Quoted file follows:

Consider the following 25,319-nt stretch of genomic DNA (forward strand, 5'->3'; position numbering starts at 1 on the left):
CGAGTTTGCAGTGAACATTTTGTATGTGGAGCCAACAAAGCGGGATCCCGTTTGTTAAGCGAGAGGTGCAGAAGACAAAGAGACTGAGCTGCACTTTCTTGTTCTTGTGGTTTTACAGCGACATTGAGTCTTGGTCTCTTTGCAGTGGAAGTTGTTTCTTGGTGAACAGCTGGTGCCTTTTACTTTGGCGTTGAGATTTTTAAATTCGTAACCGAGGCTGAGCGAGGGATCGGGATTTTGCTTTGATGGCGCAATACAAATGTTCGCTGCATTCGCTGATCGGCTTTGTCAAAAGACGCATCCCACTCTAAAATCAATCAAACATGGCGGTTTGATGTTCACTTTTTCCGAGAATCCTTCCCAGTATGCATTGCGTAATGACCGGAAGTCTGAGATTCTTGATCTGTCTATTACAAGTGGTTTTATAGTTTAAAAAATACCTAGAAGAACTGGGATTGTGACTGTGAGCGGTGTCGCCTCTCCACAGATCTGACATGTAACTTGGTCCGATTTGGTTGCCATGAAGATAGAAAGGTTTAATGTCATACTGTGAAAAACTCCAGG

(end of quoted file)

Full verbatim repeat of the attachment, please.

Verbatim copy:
Consider the following 25,319-nt stretch of genomic DNA (forward strand, 5'->3'; position numbering starts at 1 on the left):
CGAGTTTGCAGTGAACATTTTGTATGTGGAGCCAACAAAGCGGGATCCCGTTTGTTAAGCGAGAGGTGCAGAAGACAAAGAGACTGAGCTGCACTTTCTTGTTCTTGTGGTTTTACAGCGACATTGAGTCTTGGTCTCTTTGCAGTGGAAGTTGTTTCTTGGTGAACAGCTGGTGCCTTTTACTTTGGCGTTGAGATTTTTAAATTCGTAACCGAGGCTGAGCGAGGGATCGGGATTTTGCTTTGATGGCGCAATACAAATGTTCGCTGCATTCGCTGATCGGCTTTGTCAAAAGACGCATCCCACTCTAAAATCAATCAAACATGGCGGTTTGATGTTCACTTTTTCCGAGAATCCTTCCCAGTATGCATTGCGTAATGACCGGAAGTCTGAGATTCTTGATCTGTCTATTACAAGTGGTTTTATAGTTTAAAAAATACCTAGAAGAACTGGGATTGTGACTGTGAGCGGTGTCGCCTCTCCACAGATCTGACATGTAACTTGGTCCGATTTGGTTGCCATGAAGATAGAAAGGTTTAATGTCATACTGTGAAAAACTCCAGG